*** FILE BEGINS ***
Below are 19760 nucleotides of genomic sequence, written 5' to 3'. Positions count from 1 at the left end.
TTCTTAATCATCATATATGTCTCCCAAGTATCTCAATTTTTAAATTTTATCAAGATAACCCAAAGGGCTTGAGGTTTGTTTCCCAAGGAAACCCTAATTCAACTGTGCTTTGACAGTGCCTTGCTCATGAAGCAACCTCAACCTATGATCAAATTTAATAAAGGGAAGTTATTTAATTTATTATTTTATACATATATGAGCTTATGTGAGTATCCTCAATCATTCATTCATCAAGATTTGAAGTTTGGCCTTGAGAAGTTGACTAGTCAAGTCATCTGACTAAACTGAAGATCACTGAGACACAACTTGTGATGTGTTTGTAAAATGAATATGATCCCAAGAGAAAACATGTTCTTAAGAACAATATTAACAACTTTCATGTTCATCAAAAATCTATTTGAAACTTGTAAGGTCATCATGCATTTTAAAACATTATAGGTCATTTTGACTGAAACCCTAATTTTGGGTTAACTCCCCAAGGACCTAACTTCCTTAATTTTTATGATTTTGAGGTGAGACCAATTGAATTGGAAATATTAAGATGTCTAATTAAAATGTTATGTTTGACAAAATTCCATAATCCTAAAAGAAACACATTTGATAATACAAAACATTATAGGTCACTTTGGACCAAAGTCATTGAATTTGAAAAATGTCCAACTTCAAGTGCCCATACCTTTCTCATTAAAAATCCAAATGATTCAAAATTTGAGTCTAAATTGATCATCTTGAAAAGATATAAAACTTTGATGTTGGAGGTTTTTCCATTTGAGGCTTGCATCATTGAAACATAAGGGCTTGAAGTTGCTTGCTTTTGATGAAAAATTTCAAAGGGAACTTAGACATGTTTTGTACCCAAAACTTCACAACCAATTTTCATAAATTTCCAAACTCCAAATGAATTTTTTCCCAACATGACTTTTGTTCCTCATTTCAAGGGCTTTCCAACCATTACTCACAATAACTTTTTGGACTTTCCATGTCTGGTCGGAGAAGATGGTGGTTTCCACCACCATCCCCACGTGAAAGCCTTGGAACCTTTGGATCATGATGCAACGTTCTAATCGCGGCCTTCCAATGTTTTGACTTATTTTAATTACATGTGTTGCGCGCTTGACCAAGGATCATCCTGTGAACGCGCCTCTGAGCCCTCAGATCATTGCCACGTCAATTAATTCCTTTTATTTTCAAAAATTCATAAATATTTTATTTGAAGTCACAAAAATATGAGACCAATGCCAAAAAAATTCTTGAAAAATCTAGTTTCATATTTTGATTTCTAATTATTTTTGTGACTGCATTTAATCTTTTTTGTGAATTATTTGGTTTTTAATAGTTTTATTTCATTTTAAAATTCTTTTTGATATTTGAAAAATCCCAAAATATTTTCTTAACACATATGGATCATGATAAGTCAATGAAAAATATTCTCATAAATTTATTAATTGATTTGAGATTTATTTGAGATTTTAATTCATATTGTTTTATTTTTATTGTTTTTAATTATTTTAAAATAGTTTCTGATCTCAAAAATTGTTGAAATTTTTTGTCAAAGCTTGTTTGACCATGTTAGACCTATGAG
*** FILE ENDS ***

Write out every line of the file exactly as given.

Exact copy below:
Below are 19760 nucleotides of genomic sequence, written 5' to 3'. Positions count from 1 at the left end.
TTCTTAATCATCATATATGTCTCCCAAGTATCTCAATTTTTAAATTTTATCAAGATAACCCAAAGGGCTTGAGGTTTGTTTCCCAAGGAAACCCTAATTCAACTGTGCTTTGACAGTGCCTTGCTCATGAAGCAACCTCAACCTATGATCAAATTTAATAAAGGGAAGTTATTTAATTTATTATTTTATACATATATGAGCTTATGTGAGTATCCTCAATCATTCATTCATCAAGATTTGAAGTTTGGCCTTGAGAAGTTGACTAGTCAAGTCATCTGACTAAACTGAAGATCACTGAGACACAACTTGTGATGTGTTTGTAAAATGAATATGATCCCAAGAGAAAACATGTTCTTAAGAACAATATTAACAACTTTCATGTTCATCAAAAATCTATTTGAAACTTGTAAGGTCATCATGCATTTTAAAACATTATAGGTCATTTTGACTGAAACCCTAATTTTGGGTTAACTCCCCAAGGACCTAACTTCCTTAATTTTTATGATTTTGAGGTGAGACCAATTGAATTGGAAATATTAAGATGTCTAATTAAAATGTTATGTTTGACAAAATTCCATAATCCTAAAAGAAACACATTTGATAATACAAAACATTATAGGTCACTTTGGACCAAAGTCATTGAATTTGAAAAATGTCCAACTTCAAGTGCCCATACCTTTCTCATTAAAAATCCAAATGATTCAAAATTTGAGTCTAAATTGATCATCTTGAAAAGATATAAAACTTTGATGTTGGAGGTTTTTCCATTTGAGGCTTGCATCATTGAAACATAAGGGCTTGAAGTTGCTTGCTTTTGATGAAAAATTTCAAAGGGAACTTAGACATGTTTTGTACCCAAAACTTCACAACCAATTTTCATAAATTTCCAAACTCCAAATGAATTTTTTCCCAACATGACTTTTGTTCCTCATTTCAAGGGCTTTCCAACCATTACTCACAATAACTTTTTGGACTTTCCATGTCTGGTCGGAGAAGATGGTGGTTTCCACCACCATCCCCACGTGAAAGCCTTGGAACCTTTGGATCATGATGCAACGTTCTAATCGCGGCCTTCCAATGTTTTGACTTATTTTAATTACATGTGTTGCGCGCTTGACCAAGGATCATCCTGTGAACGCGCCTCTGAGCCCTCAGATCATTGCCACGTCAATTAATTCCTTTTATTTTCAAAAATTCATAAATATTTTATTTGAAGTCACAAAAATATGAGACCAATGCCAAAAAAATTCTTGAAAAATCTAGTTTCATATTTTGATTTCTAATTATTTTTGTGACTGCATTTAATCTTTTTTGTGAATTATTTGGTTTTTAATAGTTTTATTTCATTTTAAAATTCTTTTTGATATTTGAAAAATCCCAAAATATTTTCTTAACACATATGGATCATGATAAGTCAATGAAAAATATTCTCATAAATTTATTAATTGATTTGAGATTTATTTGAGATTTTAATTCATATTGTTTTATTTTTATTGTTTTTAATTATTTTAAAATAGTTTCTGATCTCAAAAATTGTTGAAATTTTTTGTCAAAGCTTGTTTGACCATGTTAGACCTATGAG